Health Insurance for Children Would Bring Economic Benefits
New research shows that universal health insurance for children in America would bring more economic benefit than cost. The results of providing health insurance to children and access to health care would also provide America with happier and more productive adults.
"Providing health insurance to all children in America will yield substantial economic benefits,” writes Vivian Ho, chair in health economics at the Baker Institute and associate professor of medicine at Baylor College of Medicine. Access to health care will improve productivity as adults, yielding long-term economic benefits that go beyond the initial cost of health care for children.
The researchers looked at studies from peer-reviewed journals to conclude that it is economically sound make sure America’s children have health insurance. The authors say the cost of insuring children "will be offset by the increased value of additional life years and improved health-related quality of life gained from improved health care. From a societal perspective, universal coverage for children appears to be cost-saving."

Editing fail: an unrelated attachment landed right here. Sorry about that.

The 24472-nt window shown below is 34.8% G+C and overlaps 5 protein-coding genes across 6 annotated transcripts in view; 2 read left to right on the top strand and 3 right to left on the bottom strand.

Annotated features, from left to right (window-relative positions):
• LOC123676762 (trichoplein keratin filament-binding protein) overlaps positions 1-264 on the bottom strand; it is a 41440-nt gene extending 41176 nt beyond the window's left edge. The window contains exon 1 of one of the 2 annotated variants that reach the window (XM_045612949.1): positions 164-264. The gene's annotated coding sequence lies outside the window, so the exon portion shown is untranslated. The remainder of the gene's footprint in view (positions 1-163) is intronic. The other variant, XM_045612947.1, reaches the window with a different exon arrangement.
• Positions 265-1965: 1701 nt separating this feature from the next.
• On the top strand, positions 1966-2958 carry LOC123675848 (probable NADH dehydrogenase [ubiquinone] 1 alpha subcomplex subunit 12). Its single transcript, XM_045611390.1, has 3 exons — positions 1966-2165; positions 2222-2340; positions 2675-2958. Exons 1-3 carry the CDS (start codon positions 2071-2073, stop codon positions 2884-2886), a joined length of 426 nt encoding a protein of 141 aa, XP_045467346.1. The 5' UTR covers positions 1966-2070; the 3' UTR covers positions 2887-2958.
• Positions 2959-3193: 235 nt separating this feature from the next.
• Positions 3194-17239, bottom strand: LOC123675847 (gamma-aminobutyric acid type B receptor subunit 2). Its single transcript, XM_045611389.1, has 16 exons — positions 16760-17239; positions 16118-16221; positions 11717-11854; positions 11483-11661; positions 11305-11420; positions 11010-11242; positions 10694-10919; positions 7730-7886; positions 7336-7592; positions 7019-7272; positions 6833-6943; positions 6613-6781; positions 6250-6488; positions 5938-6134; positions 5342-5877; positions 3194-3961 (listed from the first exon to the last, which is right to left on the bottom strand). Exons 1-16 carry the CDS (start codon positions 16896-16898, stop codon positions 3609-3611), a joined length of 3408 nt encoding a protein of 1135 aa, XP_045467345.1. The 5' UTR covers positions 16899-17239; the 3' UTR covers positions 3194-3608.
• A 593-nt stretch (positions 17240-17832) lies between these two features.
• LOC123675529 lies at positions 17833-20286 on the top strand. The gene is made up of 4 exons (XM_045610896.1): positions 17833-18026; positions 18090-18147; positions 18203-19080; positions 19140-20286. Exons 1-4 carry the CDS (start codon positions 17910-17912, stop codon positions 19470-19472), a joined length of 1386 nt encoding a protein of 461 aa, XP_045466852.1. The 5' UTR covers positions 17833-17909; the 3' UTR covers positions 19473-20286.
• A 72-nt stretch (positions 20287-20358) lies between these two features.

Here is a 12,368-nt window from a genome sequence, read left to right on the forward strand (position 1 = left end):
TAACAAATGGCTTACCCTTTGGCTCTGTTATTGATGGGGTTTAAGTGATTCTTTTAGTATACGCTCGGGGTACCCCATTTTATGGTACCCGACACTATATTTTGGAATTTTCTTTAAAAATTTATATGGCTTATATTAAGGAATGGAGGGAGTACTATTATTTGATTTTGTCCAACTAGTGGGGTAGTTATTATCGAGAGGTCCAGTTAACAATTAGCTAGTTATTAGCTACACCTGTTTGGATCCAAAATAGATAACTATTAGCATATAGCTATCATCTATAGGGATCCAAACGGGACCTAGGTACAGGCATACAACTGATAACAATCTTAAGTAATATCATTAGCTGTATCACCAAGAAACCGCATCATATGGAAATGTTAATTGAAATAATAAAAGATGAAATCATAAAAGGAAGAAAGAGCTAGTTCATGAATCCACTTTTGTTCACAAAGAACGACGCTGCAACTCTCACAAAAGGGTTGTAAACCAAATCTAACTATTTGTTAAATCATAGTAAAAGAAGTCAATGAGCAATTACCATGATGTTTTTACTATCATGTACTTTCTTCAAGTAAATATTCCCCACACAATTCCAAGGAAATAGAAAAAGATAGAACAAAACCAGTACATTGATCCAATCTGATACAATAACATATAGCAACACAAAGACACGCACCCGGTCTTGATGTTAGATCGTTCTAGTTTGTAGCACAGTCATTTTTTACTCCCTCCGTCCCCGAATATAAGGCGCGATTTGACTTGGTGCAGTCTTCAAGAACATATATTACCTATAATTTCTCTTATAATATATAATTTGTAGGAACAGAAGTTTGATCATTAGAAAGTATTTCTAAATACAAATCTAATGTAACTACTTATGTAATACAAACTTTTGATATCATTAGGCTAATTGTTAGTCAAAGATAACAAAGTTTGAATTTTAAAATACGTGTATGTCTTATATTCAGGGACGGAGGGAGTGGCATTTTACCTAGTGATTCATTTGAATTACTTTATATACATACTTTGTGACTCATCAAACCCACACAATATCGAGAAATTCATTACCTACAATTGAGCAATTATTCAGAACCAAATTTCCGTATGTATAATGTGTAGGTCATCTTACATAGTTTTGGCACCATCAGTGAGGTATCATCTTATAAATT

According to the findings of the analysis, more than 8 million children in the U.S. are uninsured. Despite the high rate of health care spending, “the United States ranks third-highest among 30 Organisation for Economic Co-operation and Development countries in the percentage of the population lacking health insurance, with one in seven people uninsured." Universal health insurance for children could have huge economic benefits in adulthood.
Insuring children with have immediate benefits say collaborating study authors Vivian Ho, and Marah Short, senior staff researcher in health economics at the Baker Institute. The “incremental costs of universal health insurance coverage for children are relatively modest, and they will be offset by the value of increased health capital gained in the long term, " leading to the economic benefits of productivity from providing insurance for all of America’s children.
Source: James A. Baker III Institute for Public Police Rice University